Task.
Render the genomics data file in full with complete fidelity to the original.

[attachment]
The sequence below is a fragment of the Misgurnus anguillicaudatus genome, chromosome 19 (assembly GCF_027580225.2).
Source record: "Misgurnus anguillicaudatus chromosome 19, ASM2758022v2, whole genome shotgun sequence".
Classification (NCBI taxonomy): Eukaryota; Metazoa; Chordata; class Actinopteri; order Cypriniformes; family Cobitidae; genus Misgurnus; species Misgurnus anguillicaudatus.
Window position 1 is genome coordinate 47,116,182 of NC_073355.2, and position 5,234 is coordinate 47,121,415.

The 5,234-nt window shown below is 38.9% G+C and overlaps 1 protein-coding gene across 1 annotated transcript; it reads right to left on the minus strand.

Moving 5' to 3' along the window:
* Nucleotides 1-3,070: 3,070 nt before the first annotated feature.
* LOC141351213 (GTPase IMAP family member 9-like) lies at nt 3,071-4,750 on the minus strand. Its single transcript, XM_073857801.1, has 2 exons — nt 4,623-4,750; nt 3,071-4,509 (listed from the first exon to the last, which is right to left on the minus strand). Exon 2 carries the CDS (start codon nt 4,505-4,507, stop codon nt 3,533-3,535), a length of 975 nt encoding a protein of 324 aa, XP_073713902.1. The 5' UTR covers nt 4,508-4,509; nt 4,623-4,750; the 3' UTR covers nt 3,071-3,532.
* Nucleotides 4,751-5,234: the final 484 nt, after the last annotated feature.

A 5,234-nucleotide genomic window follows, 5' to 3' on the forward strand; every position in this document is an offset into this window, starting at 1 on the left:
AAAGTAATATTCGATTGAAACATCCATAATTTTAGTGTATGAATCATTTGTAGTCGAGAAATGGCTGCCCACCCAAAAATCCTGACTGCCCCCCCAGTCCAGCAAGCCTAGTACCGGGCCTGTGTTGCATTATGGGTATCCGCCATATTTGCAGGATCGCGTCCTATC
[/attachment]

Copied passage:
The sequence below is a fragment of the Misgurnus anguillicaudatus genome, chromosome 19 (assembly GCF_027580225.2).
Source record: "Misgurnus anguillicaudatus chromosome 19, ASM2758022v2, whole genome shotgun sequence".
Classification (NCBI taxonomy): Eukaryota; Metazoa; Chordata; class Actinopteri; order Cypriniformes; family Cobitidae; genus Misgurnus; species Misgurnus anguillicaudatus.
Window position 1 is genome coordinate 47,116,182 of NC_073355.2, and position 5,234 is coordinate 47,121,415.

The 5,234-nt window shown below is 38.9% G+C and overlaps 1 protein-coding gene across 1 annotated transcript; it reads right to left on the minus strand.

Moving 5' to 3' along the window:
* Nucleotides 1-3,070: 3,070 nt before the first annotated feature.
* LOC141351213 (GTPase IMAP family member 9-like) lies at nt 3,071-4,750 on the minus strand. Its single transcript, XM_073857801.1, has 2 exons — nt 4,623-4,750; nt 3,071-4,509 (listed from the first exon to the last, which is right to left on the minus strand). Exon 2 carries the CDS (start codon nt 4,505-4,507, stop codon nt 3,533-3,535), a length of 975 nt encoding a protein of 324 aa, XP_073713902.1. The 5' UTR covers nt 4,508-4,509; nt 4,623-4,750; the 3' UTR covers nt 3,071-3,532.
* Nucleotides 4,751-5,234: the final 484 nt, after the last annotated feature.

A 5,234-nucleotide genomic window follows, 5' to 3' on the forward strand; every position in this document is an offset into this window, starting at 1 on the left:
AAAGTAATATTCGATTGAAACATCCATAATTTTAGTGTATGAATCATTTGTAGTCGAGAAATGGCTGCCCACCCAAAAATCCTGACTGCCCCCCCAGTCCAGCAAGCCTAGTACCGGGCCTGTGTTGCATTATGGGTATCCGCCATATTTGCAGGATCGCGTCCTATC